Brandan Wright believed he could help the Warriors. He really did. And maybe he could have.
There was the game in 2009 when he scored 25 points, the game in '08 when he grabbed 13 rebounds. He's 23 years old and 82 inches of action.
Yet game after game this season Wright sat on the bench, watching and waiting, squatting on skills the Warriors could use, hoping to hear his name.
Five games out of every seven, he heard it. The call would come from coach Keith Smart, and Wright would bolt off the bench and into the game. Sometimes he was effective, other times not.
Two games out of every seven, however, Wright never set foot on the floor. His activity was restricted to the neck and eyes, using them to follow the action. Sixteen times this season, Smart decided Wright was not needed.
And now he's gone, another young big man dismissed by a team eternally searching for big men who can grow with the franchise.
He's off to New Jersey, along with fellow 6-10 big man Dan Gadzuric, sent east for 6-10 forward Troy Murphy, whose expiring contract -- signed when he was a Warrior -- makes him immediately expendable.
Gadzuric never was part of the Warriors' long-term plan. He arrived as part of the package, along with guard Charlie Bell, received last summer for Corey Maggette, who was dealt so the Warriors could escape the gigantic long-term contract he signed here.
Wright was another matter. Acquired in a 2007 draft-day trade involving shooting guard Jason Richardson, the North Carolina product was visualized as an integral part of The Future.
In the years since, Wright has frustrated fans, himself and the Warriors. He has sustained a stunning succession of injuries, resulting in missing nearly three games for each one he has played. In four seasons as a Warrior, he has played 1,258 minutes -- 63 more than reserve wing Reggie Williams has played this season.
Leaving as he does, as young as he is, with just enough talent to tantalize, Wright becomes the latest chapter in the absurdly thick book of Warriors despair.
His come-and-go tale here is added to so many others over the past 20 years, including -- take a deep breath -- Anthony Randolph, Richard Hendrix, Patrick O'Bryant, the aforementioned Troy Murphy, Antawn Jamison, Marc Jackson, Erick Dampier, Adonal Foyle, Todd Fuller, Joe Smith, Tom Gugliotta, Carlos Rogers, Clifford Rozier, Chris Gatling and Tyrone Hill.
Did we forget anyone? Oh, yes, Chris Webber, the 1993 draft-day acquisition that haunted the franchise for a decade.
For the purposes of symmetry and as proof that some things haven't changed, we also feel compelled to include Billy Owens.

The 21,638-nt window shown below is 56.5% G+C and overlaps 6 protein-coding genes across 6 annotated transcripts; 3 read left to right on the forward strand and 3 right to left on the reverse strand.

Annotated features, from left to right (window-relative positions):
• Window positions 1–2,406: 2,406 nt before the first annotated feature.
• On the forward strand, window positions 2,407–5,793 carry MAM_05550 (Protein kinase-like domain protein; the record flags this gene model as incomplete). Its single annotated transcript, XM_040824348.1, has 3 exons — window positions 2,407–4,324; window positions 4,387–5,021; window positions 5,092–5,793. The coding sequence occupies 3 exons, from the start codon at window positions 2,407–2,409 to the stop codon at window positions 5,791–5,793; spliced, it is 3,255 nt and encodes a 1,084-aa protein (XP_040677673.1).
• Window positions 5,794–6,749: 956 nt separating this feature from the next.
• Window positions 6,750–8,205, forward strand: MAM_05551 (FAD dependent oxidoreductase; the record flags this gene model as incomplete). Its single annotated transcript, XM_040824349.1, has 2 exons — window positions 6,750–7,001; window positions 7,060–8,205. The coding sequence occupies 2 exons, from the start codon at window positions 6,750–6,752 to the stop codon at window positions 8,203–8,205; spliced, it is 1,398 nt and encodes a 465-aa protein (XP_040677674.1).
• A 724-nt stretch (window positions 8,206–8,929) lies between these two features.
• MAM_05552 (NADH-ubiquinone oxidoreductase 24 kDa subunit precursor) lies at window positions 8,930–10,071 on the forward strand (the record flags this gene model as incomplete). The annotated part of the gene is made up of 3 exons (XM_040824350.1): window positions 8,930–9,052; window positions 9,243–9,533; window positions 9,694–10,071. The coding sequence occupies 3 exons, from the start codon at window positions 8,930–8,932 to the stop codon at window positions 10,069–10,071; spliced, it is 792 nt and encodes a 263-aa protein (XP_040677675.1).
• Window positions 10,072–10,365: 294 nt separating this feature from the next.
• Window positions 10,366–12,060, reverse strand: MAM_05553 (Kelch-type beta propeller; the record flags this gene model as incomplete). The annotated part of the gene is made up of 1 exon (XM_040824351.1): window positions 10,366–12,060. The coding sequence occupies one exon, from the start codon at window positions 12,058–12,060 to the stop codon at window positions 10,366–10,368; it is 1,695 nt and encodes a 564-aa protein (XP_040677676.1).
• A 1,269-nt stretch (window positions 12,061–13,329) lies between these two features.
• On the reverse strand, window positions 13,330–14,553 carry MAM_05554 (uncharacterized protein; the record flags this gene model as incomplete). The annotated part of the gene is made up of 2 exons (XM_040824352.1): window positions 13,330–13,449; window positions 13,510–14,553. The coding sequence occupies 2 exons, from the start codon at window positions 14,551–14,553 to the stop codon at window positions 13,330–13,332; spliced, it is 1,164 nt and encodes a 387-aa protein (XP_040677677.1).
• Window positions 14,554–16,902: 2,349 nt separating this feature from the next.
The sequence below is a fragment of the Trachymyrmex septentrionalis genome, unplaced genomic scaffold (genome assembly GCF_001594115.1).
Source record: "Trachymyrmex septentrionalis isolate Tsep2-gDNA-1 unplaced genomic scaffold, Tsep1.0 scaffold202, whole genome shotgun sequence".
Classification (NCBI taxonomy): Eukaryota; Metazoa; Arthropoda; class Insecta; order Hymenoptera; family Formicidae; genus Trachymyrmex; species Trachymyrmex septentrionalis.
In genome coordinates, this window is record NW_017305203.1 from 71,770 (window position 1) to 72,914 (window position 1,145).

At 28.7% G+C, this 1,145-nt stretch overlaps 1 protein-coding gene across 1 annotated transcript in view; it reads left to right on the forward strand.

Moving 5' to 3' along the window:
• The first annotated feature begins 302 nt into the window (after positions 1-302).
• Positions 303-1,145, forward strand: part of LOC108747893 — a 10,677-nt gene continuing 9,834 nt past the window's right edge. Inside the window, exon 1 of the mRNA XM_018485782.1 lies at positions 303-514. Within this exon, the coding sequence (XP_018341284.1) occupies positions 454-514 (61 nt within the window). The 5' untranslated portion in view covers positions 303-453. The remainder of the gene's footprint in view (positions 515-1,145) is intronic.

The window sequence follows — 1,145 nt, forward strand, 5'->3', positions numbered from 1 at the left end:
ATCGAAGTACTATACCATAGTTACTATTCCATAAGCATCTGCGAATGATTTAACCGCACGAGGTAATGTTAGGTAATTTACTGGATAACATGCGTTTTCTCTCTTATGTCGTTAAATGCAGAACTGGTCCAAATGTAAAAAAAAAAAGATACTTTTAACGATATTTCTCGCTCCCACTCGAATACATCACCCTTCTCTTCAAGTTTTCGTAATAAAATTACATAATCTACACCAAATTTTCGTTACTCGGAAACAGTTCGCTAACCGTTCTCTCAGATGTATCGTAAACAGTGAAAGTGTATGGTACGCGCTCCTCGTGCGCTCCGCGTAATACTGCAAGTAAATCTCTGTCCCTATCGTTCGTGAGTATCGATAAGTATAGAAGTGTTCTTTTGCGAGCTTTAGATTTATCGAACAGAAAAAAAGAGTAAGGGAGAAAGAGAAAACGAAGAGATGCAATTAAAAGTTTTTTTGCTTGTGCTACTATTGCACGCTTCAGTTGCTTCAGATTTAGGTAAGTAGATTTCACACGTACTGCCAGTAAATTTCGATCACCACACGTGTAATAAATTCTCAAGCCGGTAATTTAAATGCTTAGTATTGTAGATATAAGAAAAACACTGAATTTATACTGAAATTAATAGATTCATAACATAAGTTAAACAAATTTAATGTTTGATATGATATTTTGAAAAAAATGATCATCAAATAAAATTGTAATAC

Owens was acquired from Sacramento in 1991 in exchange for shooting guard Mitch Richmond, a trade Don Nelson claimed might have been his most regrettable. Richmond was productive and immensely popular, but Nelson wanted to get younger and bigger. Owens was four years younger and 4 inches taller.
It made sense, theoretically, but it blew up on the Warriors. Richmond became an All-Star. Owens did not.
Like Richmond, Richardson was productive and popular. But architect Chris Mullin wanted to add size, while management wanted to trim the budget. Wright was nearly seven years younger, bound to the rookie pay scale and a good 4 inches taller than J-Rich.
The deal was competitively dubious but financially rational -- and just as Warriors fans of the '90s lamented losing Richmond for Owens, Warriors fans of the past few years detested losing Richardson for Wright.
With the trade deadline looming, Wright clearly wanted out. He didn't whine, couldn't bring himself to say he wanted to restart his career elsewhere.
Speaking with Wright late Tuesday night, after the loss to the Celtics, his desire to leave was evident in his uneasy grin, in the way he looked me in the eye and chuckled, searching for the right words while dancing around the subject of his future. His tongue didn't beg, but his eyes pleaded for a new start.
"I'm a basketball player," he said. "I just want a chance to play basketball."
Asked if he would he prefer to see things work out with the Warriors, or take his chances with another organization, Wright said he had no preference.
"That's not up to me," he said. "I just want to play."
Health permitting, he'll get his chance with the Nets. There are reasons they and other teams pursued him. He's long, athletic and a 55 percent shooter.
Meanwhile, Warriors fans can turn the page. Turn it to 6-10 rookie Ekpe Udoh. Wish the kid luck, for the odds are not in his favor.
Contact Monte Poole at email@example.com.
Warriors send Wright, Gadzuric to Nets for Murphy. Page 3